“All the French ministers are the same. They lavished money which came out of the other people’s pockets to enrich their creatures, and they were absolute: The down-trodden people counted for nothing, and, through this, the indebtedness of the State and the confusion of finances were the inevitable results. A Revolution was necessary.”     Giacomo Casanova

  
   
Rating: ★★★
  

Review: Magpie Project’s “The Happy Family Series”

A Weird and Gifted “Family” Pulls It Together

happy-family-poster

The Magpies Project present:

The Happy Family Series:
Demonstrations Exploring “Harmonic Antagonisms

inspired by P.T. Barnum’s “The Happy Family
Curated by Shawn Reddy
Emceed by H.B. Ward a.k.a. "The Tamer"
thru December 6th at Viaduct Theatre (ticket info)

reviewed by Paige Listerud

I hardly knew what to make of the press put out by The Magpies Project over The Happy Family Series: Demonstrations Exploring “Harmonic Antagonisms” inspired by P. T. Barnum’s museum piece “The Happy Family.” Living by the creed “There’s a sucker born every minute,” Barnum constructed a fallacious exhibit wherein an assortment of animals, both predators and prey, were forced to live in harmony with each other as a spectacle of example to humankind. As such, The Magpie Project’s own assortment of talented misfits, drawn together from the usual fringe theater suspects, could easily be collected under any random title. Maybe the overwhelming wholesomeness of the holiday season has wormed its way into the company’s artistic direction. Never mind. Any excuse to see these performers is good one.

viaduct Emceeing the madness is H. B. Ward, aka “The Tamer,” who delivers the funniest, most intelligent opening comic monologue I’ve witnessed in years. He’s a man in complete control of the audience—without need of whips and little need of chairs! Most of the rest of the collection, curated by Shawn Reddy, follows in this comic and quirky vein. Whether any of it refers to family hardly matters, but one will find some startling depth along with the laughs.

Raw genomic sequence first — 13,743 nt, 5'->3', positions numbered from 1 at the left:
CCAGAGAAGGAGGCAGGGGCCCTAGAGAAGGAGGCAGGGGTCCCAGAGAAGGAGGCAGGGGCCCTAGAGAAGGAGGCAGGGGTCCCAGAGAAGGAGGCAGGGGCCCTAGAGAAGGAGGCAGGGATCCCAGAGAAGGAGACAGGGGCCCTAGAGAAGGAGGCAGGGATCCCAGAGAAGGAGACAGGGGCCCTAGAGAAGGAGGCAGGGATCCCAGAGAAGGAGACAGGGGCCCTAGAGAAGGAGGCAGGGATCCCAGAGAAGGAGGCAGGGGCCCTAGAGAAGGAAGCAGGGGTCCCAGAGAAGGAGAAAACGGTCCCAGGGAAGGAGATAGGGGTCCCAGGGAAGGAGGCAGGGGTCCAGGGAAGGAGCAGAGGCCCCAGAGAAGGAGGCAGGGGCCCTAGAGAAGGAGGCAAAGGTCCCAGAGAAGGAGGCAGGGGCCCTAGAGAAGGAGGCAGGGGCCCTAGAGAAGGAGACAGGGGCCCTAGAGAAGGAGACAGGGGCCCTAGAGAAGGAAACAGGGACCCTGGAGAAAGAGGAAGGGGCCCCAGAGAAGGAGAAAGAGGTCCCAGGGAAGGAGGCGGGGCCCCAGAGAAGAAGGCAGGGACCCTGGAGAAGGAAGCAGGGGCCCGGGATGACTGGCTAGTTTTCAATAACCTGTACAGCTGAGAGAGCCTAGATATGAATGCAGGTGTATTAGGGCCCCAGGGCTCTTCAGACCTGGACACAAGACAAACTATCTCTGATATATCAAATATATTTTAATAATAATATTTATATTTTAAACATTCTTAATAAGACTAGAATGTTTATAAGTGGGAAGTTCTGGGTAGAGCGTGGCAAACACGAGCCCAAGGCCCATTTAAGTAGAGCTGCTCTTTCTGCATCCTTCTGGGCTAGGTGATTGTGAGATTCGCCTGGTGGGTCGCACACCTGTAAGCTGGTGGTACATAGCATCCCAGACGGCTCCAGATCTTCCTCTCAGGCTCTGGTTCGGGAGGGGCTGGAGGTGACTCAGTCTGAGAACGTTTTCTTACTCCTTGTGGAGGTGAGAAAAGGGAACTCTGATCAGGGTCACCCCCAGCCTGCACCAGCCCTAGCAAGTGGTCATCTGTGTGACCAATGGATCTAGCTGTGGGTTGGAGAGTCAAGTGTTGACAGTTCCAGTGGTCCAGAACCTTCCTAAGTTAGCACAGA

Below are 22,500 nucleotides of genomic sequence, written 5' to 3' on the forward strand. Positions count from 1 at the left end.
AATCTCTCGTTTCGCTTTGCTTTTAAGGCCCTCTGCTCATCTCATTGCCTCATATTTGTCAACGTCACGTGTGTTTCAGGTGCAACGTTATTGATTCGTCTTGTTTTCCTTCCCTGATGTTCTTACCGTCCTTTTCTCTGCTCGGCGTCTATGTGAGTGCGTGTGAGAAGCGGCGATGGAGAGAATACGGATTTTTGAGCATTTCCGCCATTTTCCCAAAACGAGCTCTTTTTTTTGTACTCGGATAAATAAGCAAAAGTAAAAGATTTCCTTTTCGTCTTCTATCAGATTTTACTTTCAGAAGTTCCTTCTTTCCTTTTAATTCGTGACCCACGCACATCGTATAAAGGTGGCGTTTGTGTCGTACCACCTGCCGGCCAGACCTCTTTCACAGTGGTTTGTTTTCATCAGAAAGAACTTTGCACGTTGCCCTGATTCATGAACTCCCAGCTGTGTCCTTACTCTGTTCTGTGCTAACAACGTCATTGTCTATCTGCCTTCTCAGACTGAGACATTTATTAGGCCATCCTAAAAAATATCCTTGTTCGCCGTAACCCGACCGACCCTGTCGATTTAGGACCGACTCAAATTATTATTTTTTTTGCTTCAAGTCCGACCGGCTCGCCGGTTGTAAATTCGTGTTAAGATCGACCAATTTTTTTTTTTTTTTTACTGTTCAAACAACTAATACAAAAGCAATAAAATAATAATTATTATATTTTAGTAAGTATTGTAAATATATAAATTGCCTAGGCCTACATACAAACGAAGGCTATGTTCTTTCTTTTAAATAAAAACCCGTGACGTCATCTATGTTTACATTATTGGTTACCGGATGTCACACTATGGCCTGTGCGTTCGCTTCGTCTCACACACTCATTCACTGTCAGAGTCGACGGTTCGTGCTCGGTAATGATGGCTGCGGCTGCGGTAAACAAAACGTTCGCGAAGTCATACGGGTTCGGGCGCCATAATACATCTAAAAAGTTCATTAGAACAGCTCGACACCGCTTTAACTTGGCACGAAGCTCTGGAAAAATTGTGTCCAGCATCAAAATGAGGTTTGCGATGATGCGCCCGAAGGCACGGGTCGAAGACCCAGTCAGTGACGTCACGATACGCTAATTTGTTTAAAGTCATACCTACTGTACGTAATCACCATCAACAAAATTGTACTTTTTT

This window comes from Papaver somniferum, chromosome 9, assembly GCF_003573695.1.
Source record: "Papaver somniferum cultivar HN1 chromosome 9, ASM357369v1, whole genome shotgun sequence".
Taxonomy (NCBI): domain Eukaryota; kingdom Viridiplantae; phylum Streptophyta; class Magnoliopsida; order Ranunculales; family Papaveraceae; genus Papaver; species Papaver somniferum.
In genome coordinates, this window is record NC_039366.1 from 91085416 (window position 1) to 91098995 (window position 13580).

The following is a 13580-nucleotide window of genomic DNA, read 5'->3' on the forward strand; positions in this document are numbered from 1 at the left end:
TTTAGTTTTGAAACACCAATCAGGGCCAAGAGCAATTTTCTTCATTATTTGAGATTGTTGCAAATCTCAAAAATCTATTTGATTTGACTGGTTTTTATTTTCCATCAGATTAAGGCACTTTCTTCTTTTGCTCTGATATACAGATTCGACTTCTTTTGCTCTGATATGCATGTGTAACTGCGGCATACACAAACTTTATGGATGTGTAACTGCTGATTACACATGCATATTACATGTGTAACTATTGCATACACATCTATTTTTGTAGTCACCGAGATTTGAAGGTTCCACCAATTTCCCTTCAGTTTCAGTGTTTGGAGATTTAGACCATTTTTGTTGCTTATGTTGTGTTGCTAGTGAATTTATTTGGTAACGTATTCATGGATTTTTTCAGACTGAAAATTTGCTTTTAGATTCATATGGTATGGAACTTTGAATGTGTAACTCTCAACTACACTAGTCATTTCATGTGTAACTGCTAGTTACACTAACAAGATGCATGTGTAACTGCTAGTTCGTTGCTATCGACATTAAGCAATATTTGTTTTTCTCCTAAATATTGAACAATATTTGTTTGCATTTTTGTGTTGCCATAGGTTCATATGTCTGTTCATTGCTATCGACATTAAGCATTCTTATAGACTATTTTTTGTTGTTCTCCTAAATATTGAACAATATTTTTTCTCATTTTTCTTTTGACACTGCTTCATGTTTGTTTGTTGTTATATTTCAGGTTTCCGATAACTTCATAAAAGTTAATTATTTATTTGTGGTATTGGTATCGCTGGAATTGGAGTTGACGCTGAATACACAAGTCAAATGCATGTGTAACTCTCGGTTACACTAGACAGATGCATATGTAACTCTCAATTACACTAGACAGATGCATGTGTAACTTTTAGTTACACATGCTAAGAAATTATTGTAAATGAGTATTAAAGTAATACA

The first weekend run in particular saw a short memoir simply read aloud by writer and critic Brian Nemtusak. It was the sort of thing one might hear on Public Radio’s This American Life, only with greater psychological depth, quiet power, and less desperate need to please the audience. It came closest to all the evening’s exhibits in articulating the antagonisms between three generations of men and what each generation tried to do to compensate for them. Ira Glass, eat your heart out.

Other sketches executed by Ian Belknap and Edward Thomas-Herrera, such as the subtext of corporate meetings and the dramatic, glamorous imaginings of a lone gay child, were more conventionally funny, but no less entertaining for being so. Far more far out performances were dealt by the musical stylings of Jenny Magnus of Curious Theatre and Chris Schoen of Theatre Oobleck.  I kept thinking Jenny was coming up with any old excuse to sing her songs under the rubric of “family.”

Stopping by to see The Happy Family Series over the next few weeks will be more than worth your while. Who knows, maybe the oddness of the “exhibits” will strike some familial similarity.

 

Rating: ★★★

 

Curated by Shawn Reddy
Emceed by H.B. Ward A.K.A. "The Tamer"

Featuring work by: Martha Bayne, Ian Belknap, Dave Buchen, Chris Bower, Eiren Caffall, Mark Chrisler, Robin Cline, Barrie Cole, Elvisbride Band, Idris Goodwin, David Isaacson, David Kodeski, Jenny Magnus, Brian Nemtusak, Beau O’Reilly, David Pavkovic and Vicki Walden (of DOG), The Lawrence Peters Outfit, Diana Slickman, Edward Thomas-Herrera, and David Wilcox.

Continue reading